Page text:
ARTS & CULTURE

The Berkshire Museum in Pittsfield, Mass.
Berkshire Museum / Creative Commons

The Massachusetts Cultural Council (MCC) is joining the outcry against the Berkshire Museum's decision to sell 40 works of art from its collection and is putting a hold on the institution's upcoming grant.

The Amazing World of Dr. Seuss Museum in Springfield
Springfield Museums / via MassLive

Since it opened in June, the new Amazing World of Dr. Seuss Museum has attracted thousands of visitors to Springfield. It features murals and statues of some of the author's most famous characters, like Horton the Elephant and the Cat in the Hat.

Tochi Onyebuchi of New Haven, Conn., is the author of "Beasts Made of Night."
Joyce Skowyra / NEPR

We wrap up our back-to-school book series with a tale of good versus evil.

A kitchen showroom in an Ikea store.
David (randomwire) / Creative Commons

Amherst, Massachusetts, author Catherine Newman set her first middle-grade novel, "One Mixed-Up Night", in an unlikely setting -- the giant Swedish furniture store Ikea. 

In a small church in one corner of Connecticut, a massive musical project has been underway this summer.

Author and poet Rich Michelson owns an art gallery in Northampton, Mass.
Jerrey Roberts / Daily Hampshire Gazette

By the late 19th Century, Hebrew was a language spoken only in prayer. But one man in Jerusalem, Ben Yehuda, went to great lengths to bring it back into common use among Jews around the world.

Author David Hyde Costello with the clay models he referenced while illustrating his book "Little Pig Saves The Ship."
Carrie Healy / NEPR

"Little Pig Saves the Ship" is the next pick in our annual back-to-school book series.

Northampton, Mass., author Lisa Papademetriou.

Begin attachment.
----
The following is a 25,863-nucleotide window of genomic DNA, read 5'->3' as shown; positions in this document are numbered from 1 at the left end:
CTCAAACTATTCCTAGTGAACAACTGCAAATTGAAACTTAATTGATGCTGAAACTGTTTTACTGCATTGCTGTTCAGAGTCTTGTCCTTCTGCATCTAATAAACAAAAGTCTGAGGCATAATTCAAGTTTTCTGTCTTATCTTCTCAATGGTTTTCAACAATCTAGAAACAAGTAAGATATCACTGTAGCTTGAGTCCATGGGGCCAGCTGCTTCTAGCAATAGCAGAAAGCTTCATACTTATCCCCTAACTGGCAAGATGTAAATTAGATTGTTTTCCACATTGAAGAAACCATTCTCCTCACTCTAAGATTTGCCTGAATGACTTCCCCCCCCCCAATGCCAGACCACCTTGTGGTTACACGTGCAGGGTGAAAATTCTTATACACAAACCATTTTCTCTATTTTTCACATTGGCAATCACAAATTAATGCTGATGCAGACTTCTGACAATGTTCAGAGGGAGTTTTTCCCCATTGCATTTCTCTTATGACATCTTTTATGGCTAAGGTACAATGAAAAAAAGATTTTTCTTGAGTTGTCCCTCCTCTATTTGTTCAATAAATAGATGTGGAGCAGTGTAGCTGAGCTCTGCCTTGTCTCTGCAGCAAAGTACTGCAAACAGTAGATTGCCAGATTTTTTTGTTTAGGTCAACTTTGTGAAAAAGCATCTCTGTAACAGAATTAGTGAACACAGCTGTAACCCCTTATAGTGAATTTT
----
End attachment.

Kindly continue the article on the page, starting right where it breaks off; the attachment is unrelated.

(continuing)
Ellen Augarten

Callie is a seventh-grade grader in New York who spends a week cutting school, visiting museums and uncovering family secrets about the death of her gay uncle.

She's the main character in "Apartment 1986," a new young adult novel by Northampton, Massachusetts, writer Lisa Papademtriou.

To kick off this year's back-to-school book series, we sat down with Papademtriou. She started by reading from the book's first section, when we meet the exuberant narrator.

Mount Greylock from Herman Melville's study.
Courtesy of Martha Ackmann

Friends tell commentator Martha Ackmann that she has odd pastimes. One of them is participating in literary marathons. That's when great literary works are read out-loud communally all the way through --from first line to last -- and sometimes around-the-clock.

The Emily Dickinson Museum in Amherst hosts a marathon reading of her 1,789 poems. I especially like taking the night shift. There’s something deliciously eerie about being in the poet’s house after-hours, sitting with a clutch of other enthusiasts, and reciting poems written over 150 years ago. 

Judge Michael Ponsor, holding his first novel, "The Hanging Judge," which was published in 2013.
File photo / The Republican

When Springfield federal Judge Michael Ponsor semi-retired after three decades on the bench, he started to enjoy two privileges of part time work: He could choose the type of cases he wanted, and he had a lot more time for his other professional passion, fiction writing.

Pages